Superhero Month: "Hellboy" Review

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As dark forces gather to hasten the Apocalypse, Hellboy (Ron Perlman) fights fire with fire in this mind-blasting supernatural action-adventure from the visionary director of Blade 2. Based on the celebrated Dark Horse comic book.
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Superhero Month: "Hellboy" Review

-- Rating: PG-13 (violence and frightening images)
Length: 122 minutes
Release Date: April 2, 2004
Directed by: Guillermo del Toro
Genre: Action/Fantasy/Adventure

Director Guillermo del Toro brings an innovative and imaginative approach to 2004's "Hellboy." Del Toro, who is known for combining sweeping imagery, comic elements, and dark themes in movies like "Pan's Labyrinth" and "Blade II," tackles the comic-book incarnation with all the enthusiasm of a long-time fan boy. The result is a flick that tells an over-the-top story through the actions of equally over-the-top characters, using the entire world as a set to get the job done.

One of the strengths of "Hellboy" is that the movie looks and feels like a comic book. Some unbelievable plot elements are instantly forgiven by viewers because comic books are supposed to be larger-and less believable-than real life. The movie begins when Nazis attempt to open a portal to another dimension, seemingly to release chaos to the world. The opening volley of Nazis, combined with references to chaos demons, may have viewers groaning, but the action keeps enough pace to carry even the most wary of watchers.

U.S. soldiers interrupt the Nazi action and save a fledgling demon from Hitler's control. The demon, known as Hellboy, is raised by a professor and other accomplices. Sixty years later, Hellboy joins up with an assortment of other odd players, including a fish man named Abe, as part of the Bureau for Paranormal Research and Defense (BPRD). The movie gets to the point quickly after introducing a wild cast of characters; Hellboy and his friends fight evil creatures, save the day, and wreak a bit of havoc on their city in the process. It's all standard secret-superhero stuff until the past comes back to bite the BPRD big time.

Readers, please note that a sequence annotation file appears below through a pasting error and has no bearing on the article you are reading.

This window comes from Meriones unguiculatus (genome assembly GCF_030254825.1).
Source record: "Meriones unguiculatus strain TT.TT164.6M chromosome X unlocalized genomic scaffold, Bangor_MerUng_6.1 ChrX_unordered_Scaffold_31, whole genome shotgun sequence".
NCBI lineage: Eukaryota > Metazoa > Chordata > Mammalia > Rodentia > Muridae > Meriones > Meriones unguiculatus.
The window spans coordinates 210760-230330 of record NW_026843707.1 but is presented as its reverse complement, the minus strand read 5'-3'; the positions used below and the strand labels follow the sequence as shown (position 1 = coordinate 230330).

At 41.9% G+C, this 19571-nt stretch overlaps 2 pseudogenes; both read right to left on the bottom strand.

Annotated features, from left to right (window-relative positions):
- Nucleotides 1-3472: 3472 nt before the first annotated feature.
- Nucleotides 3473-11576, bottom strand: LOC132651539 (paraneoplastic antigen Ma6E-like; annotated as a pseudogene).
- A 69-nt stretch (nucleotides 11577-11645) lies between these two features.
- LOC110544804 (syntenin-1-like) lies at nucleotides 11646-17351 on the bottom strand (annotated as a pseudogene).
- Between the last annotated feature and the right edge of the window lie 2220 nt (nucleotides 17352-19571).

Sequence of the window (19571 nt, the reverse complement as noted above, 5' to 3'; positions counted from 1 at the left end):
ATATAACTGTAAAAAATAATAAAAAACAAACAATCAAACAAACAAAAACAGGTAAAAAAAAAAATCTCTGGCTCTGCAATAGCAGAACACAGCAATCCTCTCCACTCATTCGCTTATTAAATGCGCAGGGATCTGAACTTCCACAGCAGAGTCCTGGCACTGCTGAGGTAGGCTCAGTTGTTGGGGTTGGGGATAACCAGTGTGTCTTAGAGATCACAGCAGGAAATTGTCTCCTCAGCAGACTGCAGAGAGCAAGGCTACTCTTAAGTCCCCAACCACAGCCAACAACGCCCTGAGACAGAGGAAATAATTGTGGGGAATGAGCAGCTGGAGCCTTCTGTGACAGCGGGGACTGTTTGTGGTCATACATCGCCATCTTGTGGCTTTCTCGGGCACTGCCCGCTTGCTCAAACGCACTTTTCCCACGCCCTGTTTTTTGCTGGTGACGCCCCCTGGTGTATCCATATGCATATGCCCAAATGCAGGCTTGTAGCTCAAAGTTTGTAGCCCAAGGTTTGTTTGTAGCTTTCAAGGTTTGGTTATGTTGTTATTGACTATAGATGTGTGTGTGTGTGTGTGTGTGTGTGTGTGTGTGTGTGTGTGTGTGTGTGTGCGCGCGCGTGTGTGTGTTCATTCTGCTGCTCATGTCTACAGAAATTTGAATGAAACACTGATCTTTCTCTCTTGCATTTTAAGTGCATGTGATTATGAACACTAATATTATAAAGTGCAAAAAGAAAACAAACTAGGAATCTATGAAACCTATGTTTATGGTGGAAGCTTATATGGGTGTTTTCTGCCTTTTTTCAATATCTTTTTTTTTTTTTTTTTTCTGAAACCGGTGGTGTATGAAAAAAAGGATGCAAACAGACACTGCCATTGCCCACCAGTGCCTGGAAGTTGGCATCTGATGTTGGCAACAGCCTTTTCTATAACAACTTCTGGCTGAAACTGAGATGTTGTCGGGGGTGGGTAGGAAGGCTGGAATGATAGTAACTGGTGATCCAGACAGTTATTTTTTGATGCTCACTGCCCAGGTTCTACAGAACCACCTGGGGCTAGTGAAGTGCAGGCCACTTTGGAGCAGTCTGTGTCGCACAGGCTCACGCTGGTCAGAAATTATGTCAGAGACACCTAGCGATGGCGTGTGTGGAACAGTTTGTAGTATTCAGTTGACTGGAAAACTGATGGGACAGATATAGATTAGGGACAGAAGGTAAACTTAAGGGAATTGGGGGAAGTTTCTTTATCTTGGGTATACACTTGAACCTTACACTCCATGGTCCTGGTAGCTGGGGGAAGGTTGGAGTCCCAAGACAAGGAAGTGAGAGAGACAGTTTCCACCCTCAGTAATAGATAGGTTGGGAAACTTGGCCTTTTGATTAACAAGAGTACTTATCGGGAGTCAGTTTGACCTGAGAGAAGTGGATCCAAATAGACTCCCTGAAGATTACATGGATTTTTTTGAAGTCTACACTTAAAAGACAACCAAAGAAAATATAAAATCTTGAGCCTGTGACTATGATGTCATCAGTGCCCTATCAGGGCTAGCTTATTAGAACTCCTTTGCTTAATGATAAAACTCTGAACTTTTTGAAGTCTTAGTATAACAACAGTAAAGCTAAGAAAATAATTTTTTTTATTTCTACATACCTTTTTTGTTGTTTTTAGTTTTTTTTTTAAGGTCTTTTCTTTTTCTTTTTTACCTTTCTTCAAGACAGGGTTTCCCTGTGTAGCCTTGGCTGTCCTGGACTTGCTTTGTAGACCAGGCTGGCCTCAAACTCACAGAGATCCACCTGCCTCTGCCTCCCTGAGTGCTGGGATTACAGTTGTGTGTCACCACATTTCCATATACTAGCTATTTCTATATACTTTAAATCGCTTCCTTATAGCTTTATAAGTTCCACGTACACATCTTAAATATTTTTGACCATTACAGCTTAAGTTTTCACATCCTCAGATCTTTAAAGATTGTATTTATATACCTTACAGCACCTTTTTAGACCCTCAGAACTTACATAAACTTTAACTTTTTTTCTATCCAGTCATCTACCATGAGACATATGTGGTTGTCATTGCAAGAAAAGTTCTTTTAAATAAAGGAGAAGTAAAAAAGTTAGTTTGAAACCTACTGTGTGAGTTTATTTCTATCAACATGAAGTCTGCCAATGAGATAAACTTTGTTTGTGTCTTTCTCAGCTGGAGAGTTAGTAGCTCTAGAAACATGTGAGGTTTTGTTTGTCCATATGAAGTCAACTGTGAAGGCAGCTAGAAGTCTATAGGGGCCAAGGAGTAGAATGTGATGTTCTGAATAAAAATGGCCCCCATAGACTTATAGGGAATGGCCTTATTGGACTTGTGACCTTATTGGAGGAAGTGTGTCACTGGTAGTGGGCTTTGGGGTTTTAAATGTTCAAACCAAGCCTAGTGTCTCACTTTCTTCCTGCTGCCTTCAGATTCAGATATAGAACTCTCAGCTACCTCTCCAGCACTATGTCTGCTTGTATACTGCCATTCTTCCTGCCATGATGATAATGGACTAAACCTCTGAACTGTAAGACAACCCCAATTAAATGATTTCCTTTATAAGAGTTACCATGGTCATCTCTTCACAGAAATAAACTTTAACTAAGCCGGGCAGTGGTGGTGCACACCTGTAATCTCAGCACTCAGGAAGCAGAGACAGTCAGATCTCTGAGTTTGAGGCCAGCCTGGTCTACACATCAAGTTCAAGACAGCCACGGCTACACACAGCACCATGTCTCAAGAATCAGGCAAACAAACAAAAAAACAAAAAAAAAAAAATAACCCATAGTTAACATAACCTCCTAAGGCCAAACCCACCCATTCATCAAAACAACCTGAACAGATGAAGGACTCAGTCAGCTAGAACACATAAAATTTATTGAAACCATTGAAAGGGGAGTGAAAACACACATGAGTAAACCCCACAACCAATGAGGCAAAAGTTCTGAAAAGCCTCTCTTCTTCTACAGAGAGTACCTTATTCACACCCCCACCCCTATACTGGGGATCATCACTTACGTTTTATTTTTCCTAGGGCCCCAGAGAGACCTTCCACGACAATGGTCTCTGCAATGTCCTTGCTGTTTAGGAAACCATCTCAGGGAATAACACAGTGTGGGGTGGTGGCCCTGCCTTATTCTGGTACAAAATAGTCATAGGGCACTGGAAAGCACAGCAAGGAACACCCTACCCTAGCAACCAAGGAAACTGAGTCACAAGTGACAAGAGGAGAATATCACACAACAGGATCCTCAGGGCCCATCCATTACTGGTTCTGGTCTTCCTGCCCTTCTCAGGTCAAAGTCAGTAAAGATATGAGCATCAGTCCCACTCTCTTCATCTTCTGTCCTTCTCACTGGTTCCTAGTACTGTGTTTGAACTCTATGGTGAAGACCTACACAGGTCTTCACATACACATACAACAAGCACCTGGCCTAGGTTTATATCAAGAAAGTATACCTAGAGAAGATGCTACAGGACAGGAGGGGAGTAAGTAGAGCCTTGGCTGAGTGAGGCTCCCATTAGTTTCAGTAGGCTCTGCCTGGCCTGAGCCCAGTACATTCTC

In addition to fast-paced action and colorful on-screen explosions, "Hellboy" has something else going for it. Somehow, moviemakers were able to entice a talented and charismatic cast to suit up for the endeavor, even though it meant some of them probably sat in the makeup chair for hours each day. The movie is headlined by Ron Perlman, who is most recently known for his role in the television show "Sons of Anarchy." Under pounds of makeup, Perlman delivers the role of Hellboy with enthusiastic style. The actor clearly had fun with the role, and his joy comes through via witty jabs, entertaining battle scenes, and the human spark that endears Hellboy to viewers.

Other notable actors deliver fun performances in the film. The wizened Professor Bloom is played by iconic actor John Hurt. Selma Blair delivers a sizzling and slightly vulnerable performance as Liz Sherman, and Rupert Evans is ever believable as agent John Myers. Other performances worth mentioning come from Doug Jones as Abe Sapien, Brian Steele as Sammael, and Karel Rodin as Rasputin.

"Hellboy" is full of conspiracies, secret lairs, and giant gadgets meant to foil the good guys. The movie is also filled with human moments as viewers come to know Hellboy and realize that he's more man than demon, regardless of his form or birth. Del Torro does a good job of weaving in normal moments to expose Hellboy's human side. The demon hero experiences several sweet moments with Liz, shows an affinity for helpless kittens, and enjoys a quality cigar. Small moments like these keep viewers engaged with what could otherwise be an unrelatable character.

After introducing Hellboy's origin story, getting viewers caught up with the BPRD, and showing off Hellboy's capabilities in a few sub-city demon brawls, the writers launch Hellboy and company on an adventure that spans the globe. The group ends up in Russia, where Hellboy faces a final decision between good and evil, and the protagonists face a seemingly impossible battle against a primal monster.

"Hellboy" begins and ends with a similar voiceover reflecting that choices are what make a man. The lighthearted-comic-book romp ends with a surprisingly philosophical message, but viewers don't mind because the message is delivered on the back of a street-wise, smart-talking demon hero who brings more explosions than introspection to the screen.

Overall, "Hellboy" is fun, enjoyable, and not too thought provoking. It's the perfect type of movie for midnight on a Saturday, a Friday night comic-book marathon, or a sleepover for preteen boys. Viewers should gather the popcorn and put lids on the soda, because the nonstop action and laughter make it easy to spill your goods. "Hellboy" is one of those timeless films that will pull in young comic-book lovers and viewers who like unique hero tales for years to come.

Rating: 3 out of 5